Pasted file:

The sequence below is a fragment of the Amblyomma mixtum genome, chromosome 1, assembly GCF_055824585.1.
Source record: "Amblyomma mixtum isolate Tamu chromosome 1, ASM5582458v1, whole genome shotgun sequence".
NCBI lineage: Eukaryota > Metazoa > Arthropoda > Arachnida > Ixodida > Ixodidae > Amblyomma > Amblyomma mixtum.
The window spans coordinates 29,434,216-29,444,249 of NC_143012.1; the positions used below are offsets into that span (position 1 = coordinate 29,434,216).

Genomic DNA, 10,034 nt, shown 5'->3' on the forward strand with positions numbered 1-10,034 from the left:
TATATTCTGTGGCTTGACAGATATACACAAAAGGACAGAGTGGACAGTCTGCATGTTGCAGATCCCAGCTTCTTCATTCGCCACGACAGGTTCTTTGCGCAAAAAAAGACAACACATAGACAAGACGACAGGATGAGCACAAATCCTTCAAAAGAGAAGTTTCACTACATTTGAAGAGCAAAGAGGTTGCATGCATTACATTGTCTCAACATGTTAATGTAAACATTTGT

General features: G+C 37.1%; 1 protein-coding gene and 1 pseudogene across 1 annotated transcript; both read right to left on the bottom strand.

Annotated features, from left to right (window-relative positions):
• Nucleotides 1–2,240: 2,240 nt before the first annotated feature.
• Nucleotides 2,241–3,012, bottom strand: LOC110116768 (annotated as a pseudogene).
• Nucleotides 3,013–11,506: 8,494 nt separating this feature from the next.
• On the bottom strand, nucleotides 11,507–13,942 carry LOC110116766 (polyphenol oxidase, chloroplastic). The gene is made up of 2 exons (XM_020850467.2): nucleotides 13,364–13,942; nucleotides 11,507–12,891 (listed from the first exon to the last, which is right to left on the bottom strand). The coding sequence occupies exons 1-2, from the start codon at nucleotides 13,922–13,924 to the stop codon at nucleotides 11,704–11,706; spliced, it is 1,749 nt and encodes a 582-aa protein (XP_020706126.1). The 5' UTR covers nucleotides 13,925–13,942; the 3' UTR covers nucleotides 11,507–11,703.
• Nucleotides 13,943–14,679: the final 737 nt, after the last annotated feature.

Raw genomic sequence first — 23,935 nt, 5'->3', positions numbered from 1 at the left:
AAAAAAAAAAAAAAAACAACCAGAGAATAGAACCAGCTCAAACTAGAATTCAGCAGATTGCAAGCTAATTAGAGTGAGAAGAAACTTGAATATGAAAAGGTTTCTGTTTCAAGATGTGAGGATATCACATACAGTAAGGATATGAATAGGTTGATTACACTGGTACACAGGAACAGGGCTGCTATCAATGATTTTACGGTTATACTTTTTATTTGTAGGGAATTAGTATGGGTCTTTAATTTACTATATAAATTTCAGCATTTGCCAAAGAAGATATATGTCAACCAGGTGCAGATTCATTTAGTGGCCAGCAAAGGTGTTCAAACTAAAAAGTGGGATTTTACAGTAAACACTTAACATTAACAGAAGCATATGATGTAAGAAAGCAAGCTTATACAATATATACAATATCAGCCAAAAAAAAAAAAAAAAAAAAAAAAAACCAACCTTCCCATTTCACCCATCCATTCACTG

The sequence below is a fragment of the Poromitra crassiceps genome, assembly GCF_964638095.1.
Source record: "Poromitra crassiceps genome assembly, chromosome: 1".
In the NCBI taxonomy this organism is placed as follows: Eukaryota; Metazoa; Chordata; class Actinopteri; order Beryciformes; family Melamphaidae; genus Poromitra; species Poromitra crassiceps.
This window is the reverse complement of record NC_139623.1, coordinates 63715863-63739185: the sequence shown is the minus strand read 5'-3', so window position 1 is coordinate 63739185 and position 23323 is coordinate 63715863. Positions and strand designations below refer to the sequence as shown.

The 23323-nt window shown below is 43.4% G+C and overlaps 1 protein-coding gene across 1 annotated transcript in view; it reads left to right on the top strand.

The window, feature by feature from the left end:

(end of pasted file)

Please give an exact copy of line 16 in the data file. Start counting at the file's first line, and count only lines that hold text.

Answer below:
The sequence below is a fragment of the Poromitra crassiceps genome, assembly GCF_964638095.1.